Dawn of the dead line

MIKE ZEISBERGER, QMI Agency

, Last Updated: 10:31 AM ET

When we last left the NHL prior to the Olympic break, big-name players were being swapped like hockey cards in a school yard -- without the sticks of filmy pink bubble gum, of course.

Give general managers Brian Burke, Lou Lamoriello and Glen Sather credit for not waiting to scratch their respective itches until Wednesday's NHL trade deadline.

Prior to the Vancouver games, back when Sidney Crosby was just a superstar and not a national hero, these three GMs identified deals they wanted to make and quickly pulled the trigger.

Why wait until March 3, they asked themselves, if you can get what you want immediately?

Within a frantic five-day span a month ago, Burke had wheeled and dealed for both Dion Phaneuf and J-S Giguere; Lamoriello snapped up the electrifying Ilya Kovalchuk; and Sather had acquired another former Calgary Flame, Olli Jokinen.

Phaneuf. Giguere. Kovalchuk. Jokinen. That would be an impressive list of traded players in any year.

Of course, the fact that the individuals who make up this Fearsome Foursome already have been moved pre-Olympics might create some dead air for all those trade deadline TV shows that have so many hours to kill Wednesday.

But fear not, broadcast execs, there could be plenty of bodies being swapped, albeit not with the star power some might have hoped for.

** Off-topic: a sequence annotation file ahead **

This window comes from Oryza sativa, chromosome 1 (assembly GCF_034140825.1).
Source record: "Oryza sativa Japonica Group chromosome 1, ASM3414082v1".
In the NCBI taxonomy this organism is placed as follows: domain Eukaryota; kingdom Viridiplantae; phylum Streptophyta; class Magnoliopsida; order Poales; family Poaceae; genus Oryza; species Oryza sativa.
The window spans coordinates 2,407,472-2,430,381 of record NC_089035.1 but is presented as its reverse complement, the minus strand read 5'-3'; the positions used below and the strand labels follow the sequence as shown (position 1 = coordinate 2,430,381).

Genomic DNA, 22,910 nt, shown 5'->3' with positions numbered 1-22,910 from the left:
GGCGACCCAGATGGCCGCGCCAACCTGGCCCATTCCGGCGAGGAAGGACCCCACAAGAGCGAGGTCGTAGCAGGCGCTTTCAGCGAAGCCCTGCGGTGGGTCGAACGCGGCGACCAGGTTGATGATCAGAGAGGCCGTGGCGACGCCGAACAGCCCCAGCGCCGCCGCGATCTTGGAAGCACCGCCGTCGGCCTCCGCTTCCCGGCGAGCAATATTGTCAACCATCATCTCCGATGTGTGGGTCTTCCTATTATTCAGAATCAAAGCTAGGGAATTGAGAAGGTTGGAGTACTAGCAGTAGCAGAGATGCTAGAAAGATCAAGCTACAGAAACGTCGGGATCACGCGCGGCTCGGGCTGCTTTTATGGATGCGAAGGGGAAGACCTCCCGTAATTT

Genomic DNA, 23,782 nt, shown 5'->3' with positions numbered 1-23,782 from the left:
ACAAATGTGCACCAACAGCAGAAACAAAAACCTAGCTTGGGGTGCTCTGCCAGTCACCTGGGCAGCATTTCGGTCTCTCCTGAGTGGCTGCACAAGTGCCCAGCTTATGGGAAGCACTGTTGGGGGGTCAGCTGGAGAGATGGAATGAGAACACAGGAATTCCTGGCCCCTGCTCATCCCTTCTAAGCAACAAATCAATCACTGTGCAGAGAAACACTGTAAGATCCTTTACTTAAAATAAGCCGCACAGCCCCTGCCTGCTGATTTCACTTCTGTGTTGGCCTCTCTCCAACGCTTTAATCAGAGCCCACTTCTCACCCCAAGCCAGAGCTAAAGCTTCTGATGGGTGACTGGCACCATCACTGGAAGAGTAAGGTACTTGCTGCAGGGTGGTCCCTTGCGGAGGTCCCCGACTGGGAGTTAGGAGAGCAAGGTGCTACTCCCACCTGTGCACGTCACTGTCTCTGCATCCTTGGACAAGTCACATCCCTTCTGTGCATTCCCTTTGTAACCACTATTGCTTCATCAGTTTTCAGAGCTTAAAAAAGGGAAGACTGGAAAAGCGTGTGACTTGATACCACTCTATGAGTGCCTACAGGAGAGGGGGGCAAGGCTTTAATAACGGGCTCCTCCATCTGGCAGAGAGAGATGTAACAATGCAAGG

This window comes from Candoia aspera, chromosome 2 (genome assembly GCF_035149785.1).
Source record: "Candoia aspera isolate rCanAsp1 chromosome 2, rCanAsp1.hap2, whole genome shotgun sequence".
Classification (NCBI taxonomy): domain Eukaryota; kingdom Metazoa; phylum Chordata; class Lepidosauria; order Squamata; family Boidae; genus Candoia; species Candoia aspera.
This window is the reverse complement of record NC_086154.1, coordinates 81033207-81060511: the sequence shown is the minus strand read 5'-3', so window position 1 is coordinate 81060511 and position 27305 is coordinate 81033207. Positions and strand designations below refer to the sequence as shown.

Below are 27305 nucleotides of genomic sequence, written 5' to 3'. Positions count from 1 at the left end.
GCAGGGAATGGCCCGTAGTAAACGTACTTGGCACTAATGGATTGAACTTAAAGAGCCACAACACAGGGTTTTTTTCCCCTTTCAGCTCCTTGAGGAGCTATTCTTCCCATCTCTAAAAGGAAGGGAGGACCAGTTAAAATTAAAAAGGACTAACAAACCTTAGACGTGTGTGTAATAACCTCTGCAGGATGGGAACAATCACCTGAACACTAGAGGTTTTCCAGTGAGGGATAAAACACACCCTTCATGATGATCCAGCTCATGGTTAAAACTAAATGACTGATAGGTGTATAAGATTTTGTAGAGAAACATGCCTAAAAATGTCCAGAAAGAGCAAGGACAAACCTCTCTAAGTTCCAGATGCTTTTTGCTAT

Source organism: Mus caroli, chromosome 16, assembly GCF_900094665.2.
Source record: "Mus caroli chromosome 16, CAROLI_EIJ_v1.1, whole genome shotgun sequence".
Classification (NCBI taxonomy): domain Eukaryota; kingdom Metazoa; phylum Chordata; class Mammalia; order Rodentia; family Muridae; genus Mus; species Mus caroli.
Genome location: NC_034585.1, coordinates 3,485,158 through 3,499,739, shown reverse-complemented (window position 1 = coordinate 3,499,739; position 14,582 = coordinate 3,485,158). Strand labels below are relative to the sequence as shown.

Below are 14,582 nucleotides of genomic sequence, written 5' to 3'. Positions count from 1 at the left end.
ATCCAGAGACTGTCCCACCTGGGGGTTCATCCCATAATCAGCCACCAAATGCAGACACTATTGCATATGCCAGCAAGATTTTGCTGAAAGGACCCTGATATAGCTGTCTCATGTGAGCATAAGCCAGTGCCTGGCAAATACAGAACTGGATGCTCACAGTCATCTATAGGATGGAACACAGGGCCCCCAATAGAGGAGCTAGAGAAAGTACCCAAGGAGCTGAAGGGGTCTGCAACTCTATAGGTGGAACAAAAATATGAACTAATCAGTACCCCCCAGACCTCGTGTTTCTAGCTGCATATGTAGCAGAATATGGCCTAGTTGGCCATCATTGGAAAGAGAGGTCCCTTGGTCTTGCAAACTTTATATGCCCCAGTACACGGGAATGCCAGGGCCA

FREEZE LIFTED

With the NHL's Olympic-roster freeze having been lifted, the activity kicked off Monday on a number of fronts.

The Edmonton Oilers, a team shopping veterans like Ethan Moreau and Sheldon Souray in the hopes of landing lucrative draft picks and/or prospects in return, shipped defenceman Denis Grebeshkov to the Nashville Predators for a second rounder in 2010.

Grebeshkov, who will face his former team in Nashville on Tuesday, is a pending unrestricted free agent after drawing a salary of $3.5 million US this season.

By acquiring Grebeshkov, the Preds could turn around and deal defenceman Dan Hamhuis.

Various reporters suggested Monday night that the Philadelphia Flyers could be a potential destination.

Jim Rutherford's Carolina Hurricanes, who open their post-Olympic schedule with a meeting against the Maple Leafs on Tuesday at the Air Canada Centre, definitely are among the teams that will be sellers.

Winger Ray Whitney appeared to be on his way to the Los Angeles Kings but could not come to terms on an agreement on a contract extension.

Defenceman Joe Corvo, meanwhile, would be a welcome addition to the power play of almost any playoff-bound team.

One team to keep an eye on is Crosby's defending champion Pittsburgh Penguins, who picked up defenceman Jordan Leopold from the Florida Panthers on Monday for a second-round pick.

A year ago Pens GM Ray Shero, looking to beef up the offence around studs Crosby and Evgeni Malkin, acquired Chris Kunitz from Anaheim and Bill Guerin from the New York Islanders.

Shero is seeking the same ingredients this time around, with the Canes' Whitney and the Leafs' Alexei Ponikarovsky linked to the Pens in various web reports.

Of course, maybe Tomas Kaberle waives his no-trade. And maybe Olympic gold-medal captain Scott Niedermayer and the Ducks agree to move the defenceman back to New Jersey.

That would make the networks happy. Viewers too. After all, no one wants dead air.


Videos

Photos